The difference between OCD and other compulsive behavior is that while people who have problems with gambling, overeating, or with substance abuse may appear to be compulsive, these activities also provide pleasure to some degree. The compulsions of OCD, on the other hand, are never pleasurable.
OCD may be related to some other conditions, such as the continual urge to pull out body hair ( trichotillomania ); fear of having a serious disease (hypochondriasis); or preoccupation with imagined defects in personal appearance disorder (body dysmorphia). Some people with OCD also have Tourette syndrome , a condition featuring tics and unwanted vocalizations (such as swearing). OCD is often linked with depression and other anxiety disorders.
Almost one out of every 40 people suffers from obsessive-compulsive disorder at some time in their lives. The condition is two to three times more common than either schizophrenia or manic depression and strikes men and women of every ethnic group, age, and social level.
If one person in a family has obsessive-compulsive disorder, there is a 25 percent chance that another immediate family member has the condition. It also appears that stress and psychological factors may worsen symptoms, which usually begin during adolescence or early adulthood.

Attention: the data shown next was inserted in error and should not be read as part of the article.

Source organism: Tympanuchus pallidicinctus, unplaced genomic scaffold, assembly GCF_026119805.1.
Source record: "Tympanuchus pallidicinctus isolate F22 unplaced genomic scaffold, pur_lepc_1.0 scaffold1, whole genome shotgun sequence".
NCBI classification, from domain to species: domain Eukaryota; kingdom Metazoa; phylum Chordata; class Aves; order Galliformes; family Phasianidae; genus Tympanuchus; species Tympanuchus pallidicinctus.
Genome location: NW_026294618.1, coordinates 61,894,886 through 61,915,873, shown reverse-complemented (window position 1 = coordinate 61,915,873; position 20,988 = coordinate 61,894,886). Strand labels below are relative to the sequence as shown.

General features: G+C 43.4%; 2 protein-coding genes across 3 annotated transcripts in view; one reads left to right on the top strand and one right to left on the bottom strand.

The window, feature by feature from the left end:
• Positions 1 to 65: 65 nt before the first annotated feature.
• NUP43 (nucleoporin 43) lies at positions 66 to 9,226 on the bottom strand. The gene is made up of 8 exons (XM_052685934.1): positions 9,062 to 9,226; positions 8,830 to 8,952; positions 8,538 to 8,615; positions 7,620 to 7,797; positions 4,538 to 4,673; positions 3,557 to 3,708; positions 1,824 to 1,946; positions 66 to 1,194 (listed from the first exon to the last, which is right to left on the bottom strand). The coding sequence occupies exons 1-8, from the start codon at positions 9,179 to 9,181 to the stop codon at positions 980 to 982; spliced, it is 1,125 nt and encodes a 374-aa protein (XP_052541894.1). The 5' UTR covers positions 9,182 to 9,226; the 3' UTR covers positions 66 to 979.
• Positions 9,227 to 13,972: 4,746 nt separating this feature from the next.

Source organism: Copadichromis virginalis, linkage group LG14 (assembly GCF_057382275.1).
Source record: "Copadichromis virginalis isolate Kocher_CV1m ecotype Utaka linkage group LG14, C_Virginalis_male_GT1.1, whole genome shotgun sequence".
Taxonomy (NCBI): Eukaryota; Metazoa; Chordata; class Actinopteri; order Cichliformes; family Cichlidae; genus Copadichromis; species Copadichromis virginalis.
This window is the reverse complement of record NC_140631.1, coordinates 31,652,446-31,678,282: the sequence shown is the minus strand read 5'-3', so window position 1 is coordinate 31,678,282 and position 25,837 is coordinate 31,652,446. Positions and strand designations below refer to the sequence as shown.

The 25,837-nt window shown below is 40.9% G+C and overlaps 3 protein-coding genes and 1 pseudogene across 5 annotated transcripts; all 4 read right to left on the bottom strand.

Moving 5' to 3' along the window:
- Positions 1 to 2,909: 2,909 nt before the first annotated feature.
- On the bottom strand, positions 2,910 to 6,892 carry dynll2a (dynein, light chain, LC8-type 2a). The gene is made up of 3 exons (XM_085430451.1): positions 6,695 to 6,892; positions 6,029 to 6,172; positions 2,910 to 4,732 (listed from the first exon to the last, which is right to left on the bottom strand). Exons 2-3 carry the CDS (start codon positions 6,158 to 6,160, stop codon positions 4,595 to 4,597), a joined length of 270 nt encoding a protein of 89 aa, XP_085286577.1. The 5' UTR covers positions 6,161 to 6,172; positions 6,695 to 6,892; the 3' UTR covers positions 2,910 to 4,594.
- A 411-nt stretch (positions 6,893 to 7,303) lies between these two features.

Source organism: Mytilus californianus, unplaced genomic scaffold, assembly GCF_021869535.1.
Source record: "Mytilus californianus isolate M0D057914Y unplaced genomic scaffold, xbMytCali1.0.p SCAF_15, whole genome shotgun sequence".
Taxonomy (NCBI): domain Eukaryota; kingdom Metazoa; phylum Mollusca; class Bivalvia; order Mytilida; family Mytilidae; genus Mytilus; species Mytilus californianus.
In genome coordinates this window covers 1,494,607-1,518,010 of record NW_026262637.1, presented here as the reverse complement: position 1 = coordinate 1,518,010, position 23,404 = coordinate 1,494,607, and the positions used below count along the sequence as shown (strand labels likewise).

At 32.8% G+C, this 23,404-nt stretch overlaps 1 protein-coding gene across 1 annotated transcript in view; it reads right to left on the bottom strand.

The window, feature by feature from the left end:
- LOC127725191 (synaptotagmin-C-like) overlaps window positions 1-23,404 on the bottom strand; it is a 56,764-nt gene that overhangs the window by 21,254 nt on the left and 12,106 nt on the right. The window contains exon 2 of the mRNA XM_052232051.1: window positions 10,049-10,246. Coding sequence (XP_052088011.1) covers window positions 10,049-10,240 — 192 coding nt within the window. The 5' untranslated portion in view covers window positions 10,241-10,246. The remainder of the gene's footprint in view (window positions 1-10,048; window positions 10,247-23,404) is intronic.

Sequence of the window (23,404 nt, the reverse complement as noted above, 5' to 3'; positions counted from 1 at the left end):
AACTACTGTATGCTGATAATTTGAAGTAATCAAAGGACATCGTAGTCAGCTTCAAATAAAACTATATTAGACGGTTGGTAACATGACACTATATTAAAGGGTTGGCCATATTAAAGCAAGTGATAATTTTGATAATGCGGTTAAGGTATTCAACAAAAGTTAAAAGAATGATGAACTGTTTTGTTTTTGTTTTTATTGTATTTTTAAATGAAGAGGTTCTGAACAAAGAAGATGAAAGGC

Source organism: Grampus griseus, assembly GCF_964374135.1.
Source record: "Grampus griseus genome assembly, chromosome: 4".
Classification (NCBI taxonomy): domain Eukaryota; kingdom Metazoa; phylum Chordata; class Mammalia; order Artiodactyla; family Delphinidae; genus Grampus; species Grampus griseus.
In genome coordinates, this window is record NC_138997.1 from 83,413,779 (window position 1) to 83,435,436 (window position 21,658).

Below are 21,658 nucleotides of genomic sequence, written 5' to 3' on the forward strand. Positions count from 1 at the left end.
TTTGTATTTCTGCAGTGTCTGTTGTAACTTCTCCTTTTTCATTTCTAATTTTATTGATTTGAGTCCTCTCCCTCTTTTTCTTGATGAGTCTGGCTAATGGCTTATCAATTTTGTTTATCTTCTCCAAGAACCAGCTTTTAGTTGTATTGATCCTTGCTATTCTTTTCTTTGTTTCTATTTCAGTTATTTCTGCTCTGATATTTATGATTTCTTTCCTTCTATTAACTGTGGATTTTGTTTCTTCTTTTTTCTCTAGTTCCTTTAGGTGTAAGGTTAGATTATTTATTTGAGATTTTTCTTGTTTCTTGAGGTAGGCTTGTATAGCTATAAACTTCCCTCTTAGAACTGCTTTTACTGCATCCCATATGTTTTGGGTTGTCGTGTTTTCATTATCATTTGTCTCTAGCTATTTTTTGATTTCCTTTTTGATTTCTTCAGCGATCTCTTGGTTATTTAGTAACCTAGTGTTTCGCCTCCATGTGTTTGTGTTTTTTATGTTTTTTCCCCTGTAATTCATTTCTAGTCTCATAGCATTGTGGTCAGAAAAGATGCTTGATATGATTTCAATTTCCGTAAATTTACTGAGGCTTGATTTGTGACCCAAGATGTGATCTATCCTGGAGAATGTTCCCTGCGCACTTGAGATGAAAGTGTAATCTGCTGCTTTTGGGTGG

Causes and symptoms
Research suggests that the tendency to develop obsessive-compulsive disorder is inherited. There are several theories behind the cause of OCD. OCD may be related to a chemical imbalance within the brain that causes a communication problem between the front part of the brain (frontal lobe) and deeper parts of the brain responsible for the repetitive behavior. The orbital cortex located on the underside of the brain's frontal lobe is overactive in OCD patients. This may be one reason for the feeling of alarm that pushes the patient into compulsive, repetitive actions. It is possible that people with OCD experience overactivity deep within the brain that causes the cells to get "stuck," much like a jammed transmission in a car damages the gears. This could lead to the development of rigid thinking and repetitive movements common to the disorder. The fact that drugs which boost the levels of serotonin, a brain messenger substance linked to emotion and many different anxiety disorders, in the brain can reduce OCD symptoms may indicate that to some degree OCD is related to levels of serotonin in the brain.
There may also be a link between childhood episodes of strep throat and the development of OCD. In some vulnerable children, strep antibodies attack a certain part of the brain. Antibodies are cells that the body produces to fight specific diseases. That attack results in